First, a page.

LOS ANGELES—Former first lady Michelle Obama delivered the keynote address at the conclusion of the Culture of Democracy Summit Monday, urging the public to remain engaged in the voting process as "states (work) to change the way elections are administered."
"This stuff is scary to think about and it leaves us all feeling helpless, and Lord knows we all need to do some preservation just to get through the day," Obama said at Banc of California Stadium in Exposition Park.
"Sometimes it's easier just to look away... but just because it's easier doesn't mean it's right. We are clowning ourselves, because these past couple of months alone have proven that there's no guarantee that these issues won't reach every single one of us."
The four-day event—which aimed to bring together people from various walks of life to discuss "the role different industries play in protecting and strengthening democracy through voter registration, education, mobilization and culture change"—culminated Monday with a daylong series of speeches and panel discussions featuring entertainment and sports notables.
"I have said it before, but it's important for us all to remember it's not just about who you vote for," Obama said. "It's not about whether you're a Republican, Democrat or independent... this is so much bigger than that, because right now when we look around at everything that is happening with voting and our democracy, it is clear that we're seeing a deep discrepancy between what we tell ourselves about this country and what we see with our own eyes."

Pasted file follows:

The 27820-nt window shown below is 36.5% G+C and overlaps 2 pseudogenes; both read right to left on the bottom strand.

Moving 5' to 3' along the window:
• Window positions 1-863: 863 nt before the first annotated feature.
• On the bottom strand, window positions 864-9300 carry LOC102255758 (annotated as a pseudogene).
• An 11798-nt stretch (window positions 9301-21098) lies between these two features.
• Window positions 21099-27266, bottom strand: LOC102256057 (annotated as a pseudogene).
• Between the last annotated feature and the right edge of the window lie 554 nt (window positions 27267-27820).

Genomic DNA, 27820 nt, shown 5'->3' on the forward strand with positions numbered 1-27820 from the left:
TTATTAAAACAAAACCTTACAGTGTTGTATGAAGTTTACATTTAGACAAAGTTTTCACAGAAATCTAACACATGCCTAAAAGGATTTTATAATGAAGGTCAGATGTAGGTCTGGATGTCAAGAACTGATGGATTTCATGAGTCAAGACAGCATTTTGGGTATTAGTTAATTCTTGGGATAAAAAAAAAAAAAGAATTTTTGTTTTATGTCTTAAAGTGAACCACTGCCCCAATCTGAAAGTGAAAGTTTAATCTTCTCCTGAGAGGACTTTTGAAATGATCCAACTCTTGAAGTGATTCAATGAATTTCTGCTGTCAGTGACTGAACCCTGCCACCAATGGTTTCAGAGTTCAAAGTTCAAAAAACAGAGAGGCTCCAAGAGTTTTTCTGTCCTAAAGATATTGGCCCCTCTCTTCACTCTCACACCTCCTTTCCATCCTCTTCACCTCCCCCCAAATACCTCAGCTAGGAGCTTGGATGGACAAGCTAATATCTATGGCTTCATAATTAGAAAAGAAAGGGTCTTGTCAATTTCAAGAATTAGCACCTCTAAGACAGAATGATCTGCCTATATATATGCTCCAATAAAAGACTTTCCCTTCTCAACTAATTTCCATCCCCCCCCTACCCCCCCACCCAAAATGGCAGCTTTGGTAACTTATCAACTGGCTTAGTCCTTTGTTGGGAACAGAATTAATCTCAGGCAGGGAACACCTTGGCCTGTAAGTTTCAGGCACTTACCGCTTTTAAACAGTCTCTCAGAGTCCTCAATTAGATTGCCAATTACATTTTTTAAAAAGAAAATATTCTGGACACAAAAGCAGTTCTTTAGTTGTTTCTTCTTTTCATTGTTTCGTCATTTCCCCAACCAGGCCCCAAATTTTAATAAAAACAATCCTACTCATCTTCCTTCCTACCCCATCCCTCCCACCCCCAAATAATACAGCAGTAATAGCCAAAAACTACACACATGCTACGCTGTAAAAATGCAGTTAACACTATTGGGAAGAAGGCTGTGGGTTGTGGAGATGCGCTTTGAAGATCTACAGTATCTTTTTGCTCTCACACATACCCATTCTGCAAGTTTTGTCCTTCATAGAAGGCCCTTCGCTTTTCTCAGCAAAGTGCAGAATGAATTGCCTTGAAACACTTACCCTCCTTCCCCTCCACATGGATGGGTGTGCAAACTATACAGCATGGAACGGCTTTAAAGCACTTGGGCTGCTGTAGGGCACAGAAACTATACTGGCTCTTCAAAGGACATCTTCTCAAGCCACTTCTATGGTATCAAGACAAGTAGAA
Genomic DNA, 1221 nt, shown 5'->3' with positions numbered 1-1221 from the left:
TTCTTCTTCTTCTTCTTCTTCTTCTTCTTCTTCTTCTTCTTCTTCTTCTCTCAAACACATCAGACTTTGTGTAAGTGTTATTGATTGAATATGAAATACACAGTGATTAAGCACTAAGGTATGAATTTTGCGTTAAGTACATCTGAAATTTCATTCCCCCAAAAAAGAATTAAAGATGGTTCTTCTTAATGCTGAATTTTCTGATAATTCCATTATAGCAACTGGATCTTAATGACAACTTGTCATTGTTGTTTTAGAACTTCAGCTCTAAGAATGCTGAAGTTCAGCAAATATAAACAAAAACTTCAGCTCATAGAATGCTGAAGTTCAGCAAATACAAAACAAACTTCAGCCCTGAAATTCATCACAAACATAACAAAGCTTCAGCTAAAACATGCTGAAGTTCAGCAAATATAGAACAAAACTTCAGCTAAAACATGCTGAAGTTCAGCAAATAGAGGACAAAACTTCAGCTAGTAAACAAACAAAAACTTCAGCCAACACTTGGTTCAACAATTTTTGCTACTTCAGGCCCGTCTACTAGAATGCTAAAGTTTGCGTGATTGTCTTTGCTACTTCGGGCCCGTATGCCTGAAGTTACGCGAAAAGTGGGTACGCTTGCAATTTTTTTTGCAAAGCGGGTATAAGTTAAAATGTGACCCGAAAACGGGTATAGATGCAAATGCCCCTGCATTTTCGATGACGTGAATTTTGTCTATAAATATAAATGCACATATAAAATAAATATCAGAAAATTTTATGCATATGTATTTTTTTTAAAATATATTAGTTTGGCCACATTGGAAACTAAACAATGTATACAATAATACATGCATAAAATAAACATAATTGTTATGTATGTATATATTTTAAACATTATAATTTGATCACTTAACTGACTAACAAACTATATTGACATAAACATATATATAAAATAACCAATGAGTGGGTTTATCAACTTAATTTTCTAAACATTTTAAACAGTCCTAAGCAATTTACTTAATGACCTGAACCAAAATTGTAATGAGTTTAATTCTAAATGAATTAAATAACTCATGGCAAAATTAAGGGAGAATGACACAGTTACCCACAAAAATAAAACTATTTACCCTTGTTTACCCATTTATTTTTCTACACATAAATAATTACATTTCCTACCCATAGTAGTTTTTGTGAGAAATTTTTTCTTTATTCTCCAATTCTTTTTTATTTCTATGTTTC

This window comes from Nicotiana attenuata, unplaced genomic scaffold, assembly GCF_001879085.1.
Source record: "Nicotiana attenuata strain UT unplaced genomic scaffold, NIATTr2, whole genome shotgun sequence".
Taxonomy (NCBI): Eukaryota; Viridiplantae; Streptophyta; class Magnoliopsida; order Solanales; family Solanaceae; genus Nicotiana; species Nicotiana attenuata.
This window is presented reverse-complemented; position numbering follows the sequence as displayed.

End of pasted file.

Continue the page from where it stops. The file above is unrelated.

A series of discussions featuring celebrities such as Selena Gomez, Janelle Monáe, Wanda Sykes and Tracee Ellis Ross preceded Obama's speech. NBA players Chris Paul and CJ McCollum also took part, along with former Los Angeles Clippers coach Doc Rivers, who now coaches the Philadelphia 76ers.
Among the topics up for discussion were the history of democracy in the United States and its current state, which Obama said is "glorified in idea and neglected in action."
Additionally, the spread of disinformation and ways to counter it, reproductive rights in light of the potential overturning of Roe v. Wade, social responsibility in the entertainment industry, the criminal justice system and the impact professional sports have on society and democracy were covered by the event's speakers.
"No one has the luxury to sit out or stay at home just because you're not feeling excited enough," Obama said. "Because, as I've said time and time again, if you don't vote, other people will."
When We All Vote was founded in an effort to increase voter participation by helping "close the race and age gap," working with community organizations to register voters and promote civic education.
"I am calling on anyone who cares about our democracy to stand for everyone's place in it, because this is not a partisan issue, it's an American one, and anyone who says otherwise is trying to get you to stay quiet about the threats we face," Obama said.
Among the founders of the group with Obama were Tom Hanks, Jennifer Lopez, Lin-Manuel Miranda, Monáe, Gomez, Stephen Curry, Paul, H.E.R., Kerry Washington and Shonda Rhimes.